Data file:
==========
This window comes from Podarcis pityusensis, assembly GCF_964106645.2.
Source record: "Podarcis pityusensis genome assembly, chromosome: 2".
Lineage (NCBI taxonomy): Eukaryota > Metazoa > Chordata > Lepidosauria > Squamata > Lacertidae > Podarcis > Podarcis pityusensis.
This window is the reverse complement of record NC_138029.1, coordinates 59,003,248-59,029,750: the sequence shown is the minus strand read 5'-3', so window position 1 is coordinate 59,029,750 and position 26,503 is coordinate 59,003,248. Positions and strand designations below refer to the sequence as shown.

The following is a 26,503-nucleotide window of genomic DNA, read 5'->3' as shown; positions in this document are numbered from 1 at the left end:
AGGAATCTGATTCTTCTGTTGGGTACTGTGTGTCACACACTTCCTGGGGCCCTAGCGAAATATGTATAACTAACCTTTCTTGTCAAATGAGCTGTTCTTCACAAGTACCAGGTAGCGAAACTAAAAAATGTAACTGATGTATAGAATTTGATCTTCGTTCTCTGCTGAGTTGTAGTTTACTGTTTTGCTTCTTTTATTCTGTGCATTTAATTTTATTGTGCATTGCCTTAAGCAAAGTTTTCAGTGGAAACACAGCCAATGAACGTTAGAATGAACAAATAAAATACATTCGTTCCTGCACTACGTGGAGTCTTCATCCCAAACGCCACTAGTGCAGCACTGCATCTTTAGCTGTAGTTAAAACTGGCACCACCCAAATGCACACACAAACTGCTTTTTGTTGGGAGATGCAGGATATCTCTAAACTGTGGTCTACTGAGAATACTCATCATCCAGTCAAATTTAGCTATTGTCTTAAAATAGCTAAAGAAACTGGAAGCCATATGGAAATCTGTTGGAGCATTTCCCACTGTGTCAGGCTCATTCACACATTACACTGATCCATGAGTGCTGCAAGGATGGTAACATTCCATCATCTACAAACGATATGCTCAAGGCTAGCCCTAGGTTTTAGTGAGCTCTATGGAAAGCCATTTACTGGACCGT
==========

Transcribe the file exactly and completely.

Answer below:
This window comes from Podarcis pityusensis, assembly GCF_964106645.2.
Source record: "Podarcis pityusensis genome assembly, chromosome: 2".
Lineage (NCBI taxonomy): Eukaryota > Metazoa > Chordata > Lepidosauria > Squamata > Lacertidae > Podarcis > Podarcis pityusensis.
This window is the reverse complement of record NC_138029.1, coordinates 59,003,248-59,029,750: the sequence shown is the minus strand read 5'-3', so window position 1 is coordinate 59,029,750 and position 26,503 is coordinate 59,003,248. Positions and strand designations below refer to the sequence as shown.

The following is a 26,503-nucleotide window of genomic DNA, read 5'->3' as shown; positions in this document are numbered from 1 at the left end:
AGGAATCTGATTCTTCTGTTGGGTACTGTGTGTCACACACTTCCTGGGGCCCTAGCGAAATATGTATAACTAACCTTTCTTGTCAAATGAGCTGTTCTTCACAAGTACCAGGTAGCGAAACTAAAAAATGTAACTGATGTATAGAATTTGATCTTCGTTCTCTGCTGAGTTGTAGTTTACTGTTTTGCTTCTTTTATTCTGTGCATTTAATTTTATTGTGCATTGCCTTAAGCAAAGTTTTCAGTGGAAACACAGCCAATGAACGTTAGAATGAACAAATAAAATACATTCGTTCCTGCACTACGTGGAGTCTTCATCCCAAACGCCACTAGTGCAGCACTGCATCTTTAGCTGTAGTTAAAACTGGCACCACCCAAATGCACACACAAACTGCTTTTTGTTGGGAGATGCAGGATATCTCTAAACTGTGGTCTACTGAGAATACTCATCATCCAGTCAAATTTAGCTATTGTCTTAAAATAGCTAAAGAAACTGGAAGCCATATGGAAATCTGTTGGAGCATTTCCCACTGTGTCAGGCTCATTCACACATTACACTGATCCATGAGTGCTGCAAGGATGGTAACATTCCATCATCTACAAACGATATGCTCAAGGCTAGCCCTAGGTTTTAGTGAGCTCTATGGAAAGCCATTTACTGGACCGT